After approximately four and a half minutes, Larry Henry, Chairman of the Commission, can be heard on the video informing Moyer that his time was nearly expired and asking Moyer to " wrap it up." [7] ( Id. ; Doc. 89-1 at 1; Doc. 89-3 at 1). Moyer can be heard on the video continuing to speak for approximately a minute and a half, at which point Henry said " Sir, I am going to have to ask you to wrap it up. We need to move on. We've got two more." Moyer did not stop, however, but continued speaking. Henry asked Moyer to sit down. When Moyer refused to sit down and raised his voice, Henry can be heard asking security to " escort this gentleman to his seat."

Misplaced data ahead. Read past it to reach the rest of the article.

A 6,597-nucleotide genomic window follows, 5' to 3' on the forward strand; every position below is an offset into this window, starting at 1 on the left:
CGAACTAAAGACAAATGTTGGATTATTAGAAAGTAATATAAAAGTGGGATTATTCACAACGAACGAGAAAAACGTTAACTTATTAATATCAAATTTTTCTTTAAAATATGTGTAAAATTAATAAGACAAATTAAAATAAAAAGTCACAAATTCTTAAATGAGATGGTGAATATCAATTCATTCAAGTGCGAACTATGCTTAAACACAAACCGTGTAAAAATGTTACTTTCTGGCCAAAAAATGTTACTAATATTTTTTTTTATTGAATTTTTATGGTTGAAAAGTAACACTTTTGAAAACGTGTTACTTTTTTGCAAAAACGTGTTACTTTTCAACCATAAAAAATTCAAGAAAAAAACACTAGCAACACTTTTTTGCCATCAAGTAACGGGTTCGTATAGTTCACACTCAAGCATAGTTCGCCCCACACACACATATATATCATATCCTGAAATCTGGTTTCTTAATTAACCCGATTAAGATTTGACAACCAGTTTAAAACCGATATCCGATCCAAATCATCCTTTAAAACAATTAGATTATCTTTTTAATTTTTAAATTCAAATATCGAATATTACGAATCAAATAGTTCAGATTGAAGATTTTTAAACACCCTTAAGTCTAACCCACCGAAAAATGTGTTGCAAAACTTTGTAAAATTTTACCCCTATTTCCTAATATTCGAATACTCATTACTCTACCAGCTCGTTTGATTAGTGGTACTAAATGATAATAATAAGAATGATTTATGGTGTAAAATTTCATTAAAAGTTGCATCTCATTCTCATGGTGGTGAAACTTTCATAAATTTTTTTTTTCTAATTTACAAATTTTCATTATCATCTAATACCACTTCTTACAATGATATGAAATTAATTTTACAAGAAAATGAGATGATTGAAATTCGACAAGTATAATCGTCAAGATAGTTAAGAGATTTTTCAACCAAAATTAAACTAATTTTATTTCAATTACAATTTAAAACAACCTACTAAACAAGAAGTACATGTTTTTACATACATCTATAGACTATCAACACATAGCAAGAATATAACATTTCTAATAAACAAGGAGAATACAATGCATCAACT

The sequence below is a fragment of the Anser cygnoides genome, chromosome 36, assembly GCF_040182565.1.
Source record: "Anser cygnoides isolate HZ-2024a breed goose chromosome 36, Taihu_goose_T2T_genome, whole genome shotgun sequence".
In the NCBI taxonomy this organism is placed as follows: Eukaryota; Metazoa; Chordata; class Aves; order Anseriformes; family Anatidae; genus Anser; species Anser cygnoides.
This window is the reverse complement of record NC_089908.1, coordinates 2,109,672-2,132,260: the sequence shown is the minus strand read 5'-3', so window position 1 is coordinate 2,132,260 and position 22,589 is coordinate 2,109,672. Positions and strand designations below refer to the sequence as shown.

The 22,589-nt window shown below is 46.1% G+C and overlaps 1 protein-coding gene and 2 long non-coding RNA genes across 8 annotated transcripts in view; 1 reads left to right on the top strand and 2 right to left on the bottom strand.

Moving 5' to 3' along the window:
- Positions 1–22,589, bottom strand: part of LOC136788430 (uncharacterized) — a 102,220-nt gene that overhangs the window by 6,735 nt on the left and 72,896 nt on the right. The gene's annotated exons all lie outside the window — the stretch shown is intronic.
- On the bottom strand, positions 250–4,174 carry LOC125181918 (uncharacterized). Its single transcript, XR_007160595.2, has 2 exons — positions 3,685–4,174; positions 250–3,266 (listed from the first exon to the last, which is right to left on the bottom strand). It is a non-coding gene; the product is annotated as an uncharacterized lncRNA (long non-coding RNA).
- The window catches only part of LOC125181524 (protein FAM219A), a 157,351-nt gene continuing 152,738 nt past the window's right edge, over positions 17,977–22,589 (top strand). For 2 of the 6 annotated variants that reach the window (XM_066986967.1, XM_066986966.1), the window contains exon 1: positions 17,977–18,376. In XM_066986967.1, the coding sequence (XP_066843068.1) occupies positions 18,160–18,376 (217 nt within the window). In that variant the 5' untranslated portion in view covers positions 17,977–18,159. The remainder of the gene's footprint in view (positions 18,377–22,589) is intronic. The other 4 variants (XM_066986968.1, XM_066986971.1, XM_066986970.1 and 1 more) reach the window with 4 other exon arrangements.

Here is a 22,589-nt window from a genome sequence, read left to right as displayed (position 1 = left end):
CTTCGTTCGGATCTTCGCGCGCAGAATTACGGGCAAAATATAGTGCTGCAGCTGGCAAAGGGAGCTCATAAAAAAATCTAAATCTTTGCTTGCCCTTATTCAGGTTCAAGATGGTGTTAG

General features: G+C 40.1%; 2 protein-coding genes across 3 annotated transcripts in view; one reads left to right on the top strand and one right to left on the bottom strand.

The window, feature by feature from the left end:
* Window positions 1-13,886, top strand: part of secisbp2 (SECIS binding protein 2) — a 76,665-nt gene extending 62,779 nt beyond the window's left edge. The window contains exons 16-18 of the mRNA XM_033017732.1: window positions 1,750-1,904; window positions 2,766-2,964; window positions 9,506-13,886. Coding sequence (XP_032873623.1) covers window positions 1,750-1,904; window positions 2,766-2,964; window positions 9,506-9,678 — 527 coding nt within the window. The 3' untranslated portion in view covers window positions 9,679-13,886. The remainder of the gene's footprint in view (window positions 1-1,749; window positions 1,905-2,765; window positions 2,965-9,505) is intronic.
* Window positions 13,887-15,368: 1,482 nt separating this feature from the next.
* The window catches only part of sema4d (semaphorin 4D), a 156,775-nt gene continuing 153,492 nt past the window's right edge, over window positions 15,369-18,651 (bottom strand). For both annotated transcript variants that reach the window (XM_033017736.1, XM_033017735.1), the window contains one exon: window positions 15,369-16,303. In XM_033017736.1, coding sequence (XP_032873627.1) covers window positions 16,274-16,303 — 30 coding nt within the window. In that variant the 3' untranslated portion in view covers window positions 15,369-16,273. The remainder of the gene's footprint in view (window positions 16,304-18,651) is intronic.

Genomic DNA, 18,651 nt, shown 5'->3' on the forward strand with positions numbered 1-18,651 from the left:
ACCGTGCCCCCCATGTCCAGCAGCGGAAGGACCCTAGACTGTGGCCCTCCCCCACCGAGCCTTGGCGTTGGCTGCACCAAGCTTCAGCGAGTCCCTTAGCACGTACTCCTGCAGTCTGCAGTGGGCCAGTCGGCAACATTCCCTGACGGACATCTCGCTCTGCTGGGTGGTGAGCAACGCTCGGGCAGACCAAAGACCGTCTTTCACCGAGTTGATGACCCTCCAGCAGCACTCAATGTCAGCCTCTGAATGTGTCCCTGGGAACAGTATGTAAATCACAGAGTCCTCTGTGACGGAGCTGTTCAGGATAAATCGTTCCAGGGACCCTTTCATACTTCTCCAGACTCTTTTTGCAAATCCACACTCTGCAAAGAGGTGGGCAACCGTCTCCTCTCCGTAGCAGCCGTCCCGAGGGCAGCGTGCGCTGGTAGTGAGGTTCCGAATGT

After Moyer returned to his seat, a female deputy approached Moyer and Coleman. (Doc. 89-1 at 2; Doc. 89-3 at 2). She is briefly seen on camera, standing by Moyer's seat, before the recording focuses on the next speaker. At this point, it sounds as though Moyer and Coleman may be having a conversation with the deputy; however, the conversation is not audible on the video. According to Moyer and Coleman, the Commissioners were making gestures indicating that they should be removed from the meeting; Moyer also averred that one of the Commissioners told the deputy to " get them out of here." (Doc. 89-1 at 2; Doc. 89-3 at 2). The County maintains that none of the Commissioners asked the deputy to remove Moyer or Coleman from the room. (Doc. 83-1 at 10). The County maintains that, while the deputy was dealing with Moyer, Coleman asked the deputy: " Me too?" ( Id. ). The deputy ...